Dr. Kadner did not address or offer an opinion on whether the standard of care required Dr. Delshad to do more than review the ultrasound reports; to order further ultrasound or genetic testing given Ms. Rosas's lack of risk for having a baby with a neural tube defect; or whether the Dr. Delshad was required to offer such further services to a patient, Ms. Rosas, who was at 28 weeks of pregnancy. Further, given that the January 2003 ultrasound report did not describe a nervous system abnormality, Dr. Kadner's declaration does not apply to the facts of Jessica's case. As a result, we see no triable issue of fact left for a jury to resolve.
Jessica's argument that the trial court incorrectly relied on Kelley v. Trunk (1998) 66 Cal.App.4th 519 (Kelley),in granting the motion as to Dr. Delshad does not persuade us to reverse. In Kelley, the issue was whether a party moving for summary judgment had presented sufficient evidence to meet his burden of showing a defense to the action. The Court of Appeal reversed the trial court's grant of summary judgment, finding the moving party's evidence consisted of nothing more than an expert's conclusory declaration. Assuming, as Jessica argues, that Kelley is inapposite because the issue is the sufficiency of her evidence opposing a motion for summary judgment, we are not persuaded to reverse. The task of a reviewing court is to review the lower court's ruling, not its reasoning. (See, e.g., Coral Construction, Inc. v. City and County of San Francisco (2010) 50 Cal.4th 315, 336.) As explained above, we find the trial court correctly ruled that Jessica failed to present evidence showing a triable issue of fact existed as to the standard of care. Accordingly, we will not reverse the trial court's decision based on Jessica's argument under Kelley, supra.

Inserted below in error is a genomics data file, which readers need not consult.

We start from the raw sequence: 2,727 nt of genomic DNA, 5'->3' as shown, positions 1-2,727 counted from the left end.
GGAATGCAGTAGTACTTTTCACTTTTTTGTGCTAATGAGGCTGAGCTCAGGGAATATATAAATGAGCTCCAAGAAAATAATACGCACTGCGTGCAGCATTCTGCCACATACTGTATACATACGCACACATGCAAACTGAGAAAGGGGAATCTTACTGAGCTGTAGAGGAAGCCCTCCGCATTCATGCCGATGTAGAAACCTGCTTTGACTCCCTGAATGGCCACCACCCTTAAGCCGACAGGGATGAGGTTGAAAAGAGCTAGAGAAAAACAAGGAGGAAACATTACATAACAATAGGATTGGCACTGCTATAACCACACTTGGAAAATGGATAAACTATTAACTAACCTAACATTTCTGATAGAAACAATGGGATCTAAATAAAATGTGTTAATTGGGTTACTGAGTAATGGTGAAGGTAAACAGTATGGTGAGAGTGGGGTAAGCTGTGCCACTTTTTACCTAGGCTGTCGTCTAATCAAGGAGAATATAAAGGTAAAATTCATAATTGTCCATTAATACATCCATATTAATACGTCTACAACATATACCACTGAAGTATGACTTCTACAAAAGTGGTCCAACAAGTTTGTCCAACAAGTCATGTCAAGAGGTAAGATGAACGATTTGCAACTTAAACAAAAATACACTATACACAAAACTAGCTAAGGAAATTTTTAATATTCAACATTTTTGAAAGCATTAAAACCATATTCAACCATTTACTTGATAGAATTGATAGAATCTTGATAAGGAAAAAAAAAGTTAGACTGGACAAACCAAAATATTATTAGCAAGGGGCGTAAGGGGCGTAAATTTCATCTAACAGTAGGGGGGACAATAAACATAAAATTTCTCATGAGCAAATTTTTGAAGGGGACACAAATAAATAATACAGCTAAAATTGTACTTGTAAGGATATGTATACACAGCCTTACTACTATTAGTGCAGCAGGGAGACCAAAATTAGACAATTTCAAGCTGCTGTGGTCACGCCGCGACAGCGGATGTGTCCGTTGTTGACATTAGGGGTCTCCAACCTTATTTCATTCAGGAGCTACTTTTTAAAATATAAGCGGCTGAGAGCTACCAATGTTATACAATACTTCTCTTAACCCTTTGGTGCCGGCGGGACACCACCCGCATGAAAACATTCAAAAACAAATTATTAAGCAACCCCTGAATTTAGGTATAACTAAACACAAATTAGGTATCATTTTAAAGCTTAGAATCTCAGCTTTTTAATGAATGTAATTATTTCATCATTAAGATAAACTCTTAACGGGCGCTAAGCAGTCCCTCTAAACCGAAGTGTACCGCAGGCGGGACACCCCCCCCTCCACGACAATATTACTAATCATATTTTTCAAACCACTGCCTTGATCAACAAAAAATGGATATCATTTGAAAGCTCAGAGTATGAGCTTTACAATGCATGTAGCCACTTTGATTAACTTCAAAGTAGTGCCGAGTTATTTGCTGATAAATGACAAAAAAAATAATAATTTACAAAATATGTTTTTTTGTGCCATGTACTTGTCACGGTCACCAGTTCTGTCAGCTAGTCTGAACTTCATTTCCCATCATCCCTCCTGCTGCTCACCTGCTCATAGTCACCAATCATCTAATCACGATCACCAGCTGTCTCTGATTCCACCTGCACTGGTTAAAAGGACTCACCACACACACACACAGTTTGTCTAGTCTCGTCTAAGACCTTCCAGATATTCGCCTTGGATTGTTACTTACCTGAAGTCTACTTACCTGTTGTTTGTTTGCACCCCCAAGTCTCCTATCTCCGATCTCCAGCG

We also disagree with Jessica that the trial court erred in characterizing Dr. Kadner's averments as "unsupported conclusions." As we observed, Dr. Kadner did not respond to the standard of care evidence presented by Dr. Sinkhorn. Instead, Dr. Kadner offered an opinion that Dr. Delshad should have responded to a problem with the January 2003 ultrasound. However, the assertion of perceived negligence simply did not exist in this case; there was no anomaly in the January 2003 ultrasound.